Police (Northern Ireland) Bill

Part of the debate – in the House of Lords at 9:45 pm on 8th November 2000.

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Photo of Lord Cope of Berkeley Lord Cope of Berkeley Conservative 9:45 pm, 8th November 2000

My Lords, no; it was not moved. That is it. I am dealing with Amendment No. 67A, which concerns a different subject; namely, co-operation with the Garda. The previous amendment was a much more partisan matter and the Government's insistence on dropping the present badge will be regarded as a very highly partisan decision by a large number of people, including myself. But I do not want to become involved in a discussion on that because, at present, I am moving Amendment No. 67A about co-operation with the Garda, which is not a partisan matter.

We all wish that there should be the maximum co-operation. There is a great deal of co-operation now. In chapter 18 of his report, Patten recommended some specific measures for increasing co-operation. The only difference between us is the precise wording in the Bill.

The Bill suggests that the board and the Chief Constable shall implement arrangements in pursuance of agreements between the two governments--the Government of the United Kingdom and the Government of the Republic. However, Patten suggested that there should be agreements between the police forces. He used the analogy of the agreements that the Kent Police Force has with some of the continental forces. There are a large number of agreements and co-operation in different fields between the different forces.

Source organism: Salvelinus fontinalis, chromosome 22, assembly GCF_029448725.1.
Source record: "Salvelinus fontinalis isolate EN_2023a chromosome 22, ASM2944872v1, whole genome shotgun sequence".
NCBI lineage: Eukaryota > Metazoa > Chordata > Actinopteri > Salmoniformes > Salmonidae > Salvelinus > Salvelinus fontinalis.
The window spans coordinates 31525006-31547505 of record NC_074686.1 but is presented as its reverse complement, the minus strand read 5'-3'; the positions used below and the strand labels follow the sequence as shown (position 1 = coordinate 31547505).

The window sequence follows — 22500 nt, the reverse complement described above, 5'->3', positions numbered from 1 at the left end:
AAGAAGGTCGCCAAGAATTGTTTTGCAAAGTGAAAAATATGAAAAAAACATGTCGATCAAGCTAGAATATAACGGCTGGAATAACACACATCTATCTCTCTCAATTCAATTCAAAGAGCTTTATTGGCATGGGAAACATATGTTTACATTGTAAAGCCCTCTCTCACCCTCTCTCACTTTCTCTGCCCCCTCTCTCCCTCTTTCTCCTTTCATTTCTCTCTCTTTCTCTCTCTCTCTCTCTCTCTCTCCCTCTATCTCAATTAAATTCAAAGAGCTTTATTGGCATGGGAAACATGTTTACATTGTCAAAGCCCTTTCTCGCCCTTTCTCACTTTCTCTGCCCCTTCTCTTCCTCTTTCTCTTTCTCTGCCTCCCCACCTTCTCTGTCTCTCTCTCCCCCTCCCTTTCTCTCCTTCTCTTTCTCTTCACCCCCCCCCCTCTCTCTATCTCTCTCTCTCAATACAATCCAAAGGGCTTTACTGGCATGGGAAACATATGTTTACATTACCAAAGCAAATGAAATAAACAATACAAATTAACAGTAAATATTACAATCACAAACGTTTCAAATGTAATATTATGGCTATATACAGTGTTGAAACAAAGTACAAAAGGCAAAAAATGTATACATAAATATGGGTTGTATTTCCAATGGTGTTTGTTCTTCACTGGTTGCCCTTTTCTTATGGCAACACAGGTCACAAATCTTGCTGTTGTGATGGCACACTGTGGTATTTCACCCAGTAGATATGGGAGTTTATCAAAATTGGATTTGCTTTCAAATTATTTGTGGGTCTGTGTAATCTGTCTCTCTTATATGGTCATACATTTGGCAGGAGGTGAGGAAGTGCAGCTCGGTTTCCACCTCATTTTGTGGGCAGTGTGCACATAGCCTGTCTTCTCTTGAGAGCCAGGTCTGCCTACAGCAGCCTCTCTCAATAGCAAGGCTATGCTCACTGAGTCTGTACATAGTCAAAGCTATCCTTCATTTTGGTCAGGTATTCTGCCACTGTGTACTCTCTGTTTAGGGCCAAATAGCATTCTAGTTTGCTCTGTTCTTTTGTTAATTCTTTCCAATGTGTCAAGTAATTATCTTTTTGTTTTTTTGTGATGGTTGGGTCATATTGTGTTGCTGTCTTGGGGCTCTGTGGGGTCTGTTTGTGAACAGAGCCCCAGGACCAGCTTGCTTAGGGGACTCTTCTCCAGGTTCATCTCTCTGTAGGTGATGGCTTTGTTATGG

I am all in favour of police forces co-operating and, as a general rule, although it is not Holy Writ, as it were, the lower the level at which that co-operation takes place, the better. It was my observation, when I was responsible for those matters in Northern Ireland, that the co-operation at a low level between Garda individual police stations and the individual police stations of the RUC could be very good, and closer than the government in the South wanted it to be, as far as I could see at that particular time. Such co-operation is extremely good and it is that sort of co-operation which Patten is suggesting in terms of joint training and other such measures.

I want to see not only co-operation with great agreements between the two governments--because there is a place for that; but the co-operation needs to be much wider and deeper than that, as Patten suggested. I beg to move.